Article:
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Flash Review 1, 1-10: Fire at NYCB
Hotter, Jenifer! Stab! Stab! Dim Those Bedroom Eyes, Maria!

By Alicia Mosier
Copyright 2002 Alicia Mosier

NEW YORK -- George Balanchine made "Cortege Hongrois" as a gift for Melissa Hayden in 1973, the year she took leave of the New York City Ballet after two decades as one of its strongest, most vivacious ballerinas. Almost three decades later, NYCB is blessed with a bevy of strong, vivacious ballerinas, one of whom, Jenifer Ringer, made her debut in Hayden's ballet Tuesday night at the State Theater.

"Cortege Hongrois" is a noisy, joyous feast of a ballet, from its grand opening parade (with dozens of dancers in white, green, and gold) to the last tinkle of the bells on the gentlemen's boots. The company's dancers had a ball with it, kicking up their heels in fast, vigorous character steps, chock-full of feisty Hungarian style. But the ballerina role (especially its slow, intoxicating solo) is like the spicy blood-red wine for which Hungary is famous -- and Ringer, with her sweet disposition, is more Chardonnay than Egri Bikaver.

This role is not a natural fit for her, despite her charm and verve. It's really a part for the likes of the fiery Monique Meunier, who has been doing it marvelously of late, or for Jennie Somogyi, to whom it might have made more sense to give the debut. Nonetheless, and although she appeared somewhat tentative in her pas de deux with Damian Woetzel, Ringer got through the ballet splendidly, showing in her lush arms and noble extensions some of the dramatic flair she brought out last year as the Coquette in "La Sonnambula." I just would have like to see her stab the ground a little harder with her pointes -- something she may simply not be made for.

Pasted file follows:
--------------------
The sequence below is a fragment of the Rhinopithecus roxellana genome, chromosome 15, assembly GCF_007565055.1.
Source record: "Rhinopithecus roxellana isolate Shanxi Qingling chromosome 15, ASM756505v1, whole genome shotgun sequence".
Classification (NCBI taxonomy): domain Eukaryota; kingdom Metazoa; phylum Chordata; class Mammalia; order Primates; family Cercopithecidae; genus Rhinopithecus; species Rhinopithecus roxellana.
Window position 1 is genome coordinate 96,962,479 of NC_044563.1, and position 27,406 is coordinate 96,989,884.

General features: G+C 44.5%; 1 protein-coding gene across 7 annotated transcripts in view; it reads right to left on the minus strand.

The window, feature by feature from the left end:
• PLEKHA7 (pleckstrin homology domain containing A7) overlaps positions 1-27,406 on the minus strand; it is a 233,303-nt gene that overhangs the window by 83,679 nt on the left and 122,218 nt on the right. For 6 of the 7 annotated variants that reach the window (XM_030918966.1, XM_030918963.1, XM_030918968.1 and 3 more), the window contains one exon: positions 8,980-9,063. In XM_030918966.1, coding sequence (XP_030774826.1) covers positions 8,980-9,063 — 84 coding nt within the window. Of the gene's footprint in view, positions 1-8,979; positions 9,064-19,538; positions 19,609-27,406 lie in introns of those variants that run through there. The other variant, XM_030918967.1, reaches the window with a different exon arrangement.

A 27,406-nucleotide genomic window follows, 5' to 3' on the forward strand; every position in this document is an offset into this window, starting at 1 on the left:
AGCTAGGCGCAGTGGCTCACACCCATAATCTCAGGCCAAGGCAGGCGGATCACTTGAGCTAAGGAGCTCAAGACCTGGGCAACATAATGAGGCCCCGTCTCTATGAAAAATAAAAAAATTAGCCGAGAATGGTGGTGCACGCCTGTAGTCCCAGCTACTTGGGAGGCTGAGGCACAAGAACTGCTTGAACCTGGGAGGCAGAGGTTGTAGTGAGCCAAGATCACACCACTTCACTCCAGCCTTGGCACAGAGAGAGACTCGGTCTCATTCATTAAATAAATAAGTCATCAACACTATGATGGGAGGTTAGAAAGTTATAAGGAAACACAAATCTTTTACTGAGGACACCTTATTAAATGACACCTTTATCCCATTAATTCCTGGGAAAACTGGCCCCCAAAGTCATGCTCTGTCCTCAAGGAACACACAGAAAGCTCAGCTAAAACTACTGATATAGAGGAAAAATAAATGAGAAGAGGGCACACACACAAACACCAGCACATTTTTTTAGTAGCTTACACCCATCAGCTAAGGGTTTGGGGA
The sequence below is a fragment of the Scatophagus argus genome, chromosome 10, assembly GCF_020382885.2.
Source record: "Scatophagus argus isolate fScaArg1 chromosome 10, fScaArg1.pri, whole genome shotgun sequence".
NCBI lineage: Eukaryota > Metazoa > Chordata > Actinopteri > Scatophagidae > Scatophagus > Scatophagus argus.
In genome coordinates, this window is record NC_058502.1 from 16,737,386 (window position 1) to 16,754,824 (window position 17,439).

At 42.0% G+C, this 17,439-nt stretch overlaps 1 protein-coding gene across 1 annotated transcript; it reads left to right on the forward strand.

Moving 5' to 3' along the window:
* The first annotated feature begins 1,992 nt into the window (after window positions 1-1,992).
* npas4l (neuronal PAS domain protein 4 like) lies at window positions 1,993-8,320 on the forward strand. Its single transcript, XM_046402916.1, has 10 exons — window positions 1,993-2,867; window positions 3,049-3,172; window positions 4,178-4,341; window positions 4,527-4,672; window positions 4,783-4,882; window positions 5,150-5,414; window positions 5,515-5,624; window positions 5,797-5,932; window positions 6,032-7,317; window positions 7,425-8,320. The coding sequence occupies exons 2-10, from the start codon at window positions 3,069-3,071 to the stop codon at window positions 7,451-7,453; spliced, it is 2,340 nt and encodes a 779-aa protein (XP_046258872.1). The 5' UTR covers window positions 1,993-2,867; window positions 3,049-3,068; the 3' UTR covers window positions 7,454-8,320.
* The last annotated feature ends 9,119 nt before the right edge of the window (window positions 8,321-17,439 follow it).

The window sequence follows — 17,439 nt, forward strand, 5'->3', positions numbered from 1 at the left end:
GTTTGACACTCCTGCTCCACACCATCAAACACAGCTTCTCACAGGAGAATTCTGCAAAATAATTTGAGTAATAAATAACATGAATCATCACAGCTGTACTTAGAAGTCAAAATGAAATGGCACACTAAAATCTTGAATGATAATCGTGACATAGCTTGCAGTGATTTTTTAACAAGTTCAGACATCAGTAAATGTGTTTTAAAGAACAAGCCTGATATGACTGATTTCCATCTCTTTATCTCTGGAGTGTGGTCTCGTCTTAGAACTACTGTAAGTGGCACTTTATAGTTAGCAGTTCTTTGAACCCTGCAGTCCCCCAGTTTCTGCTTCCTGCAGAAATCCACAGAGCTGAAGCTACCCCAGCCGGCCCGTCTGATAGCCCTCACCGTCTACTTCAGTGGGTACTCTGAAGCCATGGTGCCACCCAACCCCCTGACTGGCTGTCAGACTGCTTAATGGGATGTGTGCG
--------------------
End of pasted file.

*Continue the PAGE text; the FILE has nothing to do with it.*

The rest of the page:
Woetzel, dashing as ever, sailed through his charming variation and was a very attentive partner. Deanna McBrearty and Eva Natanya made debuts in the first and second variations, Natanya giving the more confident performance with her delicate footwork and enchanting smile. With ribbons flying, Kathleen Tracey pulled out all the stops in an excellent Czardas, joined by a lackluster Albert Evans. And my eye kept focusing on Ashley Bouder, one of many in the corps. She moves with grand authority; she's present every moment she's onstage, ready to learn something, show something, eat something up. A thrill to watch.

Just before "Cortege Hongrois" came Christopher Wheeldon's "Polyphonia," which premiered last winter and now seems to be established in the NYCB canon. The ballet has more clever stuff in it than I'd remembered -- the somewhat self-conscious semaphore hands in the last movement, the fugue bits for Jason Fowler and Sebastian Marcovici, the tortured manipulation of Wendy Whelan -- but overall it's a very well made piece that reveals, through all its Balanchine-quoting, Wheeldon's particular voice. The ballet's moments of whimsy, romance, glamour, and longing are all his own. The duet for Alexandra Ansanelli (who looks wonderfully strong once again) and Craig Hall is the ballet's masterpiece; her solo, after Hall leaves her alone onstage, brings tears to your eyes. One of the most promising things Wheeldon showed in this work is his ability to advance a dancer; in this solo, he brought Ansanelli to a new place in her career. All her dancing since the day "Polyphonia" premiered has been marked by her experience in it.